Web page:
1st paragraph: leading in + main idea
2nd paragraph: supporting idea 1+ details + (summary)
3rd paragraph: supporting idea 2+ details + (summary)
4th paragraphs: supporting idea 3+ details + (summary)
Unfortunately none of the arguments about what the Chaco great houses were used for is convincing.
First, sure, from the outside, the great houses look like later and Native American apartment but the inside of the great houses casts serious doubt on the idea that many people lived there. I'll explain. If hundreds of people were living in the great houses, then there would have to be many fireplaces, where each family did its daily cooking, but there are very few fireplaces. In one of the largest great houses, there were fireplaces for only around ten families. Yet there were enough rooms in the great house for more than a hundred families, so the primary function of the houses couldn't have been residential.
Second, the idea that the great houses were used to store grain maize; unsupported by evidence. It may sound plausible that large empty rooms were used for storage, but excavations of the great houses have not uncovered many traces of maize or maize containers. If the great houses were used for storage, why isn't there more spilled maize on the floor? Why aren't there more remains of big containers?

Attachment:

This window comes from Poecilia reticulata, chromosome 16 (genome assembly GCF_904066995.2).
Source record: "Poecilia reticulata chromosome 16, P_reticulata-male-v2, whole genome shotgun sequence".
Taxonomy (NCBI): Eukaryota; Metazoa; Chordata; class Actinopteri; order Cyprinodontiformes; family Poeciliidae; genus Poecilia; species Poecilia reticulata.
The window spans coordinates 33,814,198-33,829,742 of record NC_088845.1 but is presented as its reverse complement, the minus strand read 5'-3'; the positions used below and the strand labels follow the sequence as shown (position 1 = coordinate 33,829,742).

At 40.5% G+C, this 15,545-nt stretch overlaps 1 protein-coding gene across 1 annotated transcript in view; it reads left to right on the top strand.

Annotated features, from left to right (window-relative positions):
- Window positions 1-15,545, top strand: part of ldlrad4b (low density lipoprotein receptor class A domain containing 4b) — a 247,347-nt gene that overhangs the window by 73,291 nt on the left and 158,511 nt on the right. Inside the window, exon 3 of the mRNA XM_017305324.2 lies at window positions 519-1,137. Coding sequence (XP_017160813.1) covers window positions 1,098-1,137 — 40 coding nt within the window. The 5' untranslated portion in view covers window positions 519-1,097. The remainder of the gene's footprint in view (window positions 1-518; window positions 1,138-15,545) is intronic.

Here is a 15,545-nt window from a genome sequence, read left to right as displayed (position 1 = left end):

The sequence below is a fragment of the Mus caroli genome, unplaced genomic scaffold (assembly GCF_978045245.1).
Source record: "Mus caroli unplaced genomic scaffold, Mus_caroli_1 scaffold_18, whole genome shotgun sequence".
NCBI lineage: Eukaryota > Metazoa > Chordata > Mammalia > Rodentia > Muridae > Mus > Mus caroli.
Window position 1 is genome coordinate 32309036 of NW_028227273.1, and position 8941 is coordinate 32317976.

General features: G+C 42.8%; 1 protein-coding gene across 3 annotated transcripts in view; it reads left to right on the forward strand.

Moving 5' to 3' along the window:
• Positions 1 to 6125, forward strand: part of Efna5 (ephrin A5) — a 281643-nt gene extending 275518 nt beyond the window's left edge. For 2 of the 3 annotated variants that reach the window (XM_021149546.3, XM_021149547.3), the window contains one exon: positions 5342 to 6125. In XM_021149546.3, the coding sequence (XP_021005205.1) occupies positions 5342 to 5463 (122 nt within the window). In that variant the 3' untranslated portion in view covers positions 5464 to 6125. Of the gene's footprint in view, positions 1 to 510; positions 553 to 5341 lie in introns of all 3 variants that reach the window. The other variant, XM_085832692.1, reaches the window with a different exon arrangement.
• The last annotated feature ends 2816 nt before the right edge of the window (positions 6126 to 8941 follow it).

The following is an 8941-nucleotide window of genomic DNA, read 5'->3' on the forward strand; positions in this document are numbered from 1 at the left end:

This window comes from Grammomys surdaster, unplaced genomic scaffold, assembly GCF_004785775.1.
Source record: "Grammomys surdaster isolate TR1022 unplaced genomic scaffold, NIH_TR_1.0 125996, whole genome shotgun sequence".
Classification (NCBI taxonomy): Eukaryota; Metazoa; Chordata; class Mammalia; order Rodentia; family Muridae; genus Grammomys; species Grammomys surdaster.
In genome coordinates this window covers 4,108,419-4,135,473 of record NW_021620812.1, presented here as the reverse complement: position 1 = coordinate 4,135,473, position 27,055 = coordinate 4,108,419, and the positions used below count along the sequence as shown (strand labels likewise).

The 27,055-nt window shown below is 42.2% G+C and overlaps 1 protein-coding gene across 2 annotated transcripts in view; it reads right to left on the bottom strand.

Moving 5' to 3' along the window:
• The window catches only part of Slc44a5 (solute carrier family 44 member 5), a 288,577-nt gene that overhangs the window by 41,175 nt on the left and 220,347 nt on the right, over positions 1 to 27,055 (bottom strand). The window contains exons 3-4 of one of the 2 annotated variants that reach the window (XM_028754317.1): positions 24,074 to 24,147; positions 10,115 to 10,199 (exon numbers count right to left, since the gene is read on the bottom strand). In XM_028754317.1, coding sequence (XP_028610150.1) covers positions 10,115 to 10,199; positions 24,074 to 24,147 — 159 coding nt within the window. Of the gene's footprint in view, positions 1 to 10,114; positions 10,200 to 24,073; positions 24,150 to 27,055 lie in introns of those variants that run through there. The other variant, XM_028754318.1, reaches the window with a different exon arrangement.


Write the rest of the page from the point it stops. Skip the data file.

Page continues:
Third, the idea that the great houses were ceremonial centers isn't well supported either. You know that mound at Pueblo Alto? It contains lots of other materials besides broken pots, stuff you wouldn't expect from ceremonies. For example, there are large quantities of building materials, sands, stones, even construction tools. This suggests that the mound is just a trash heap of construction material, stuff that was thrown away or not used up when a house was being built. The pots in the pile could be regular trash too, leftover from the meals of the construction workers. So the Pueblo Alto mound is not good evidence that the great houses were used for special ceremonies.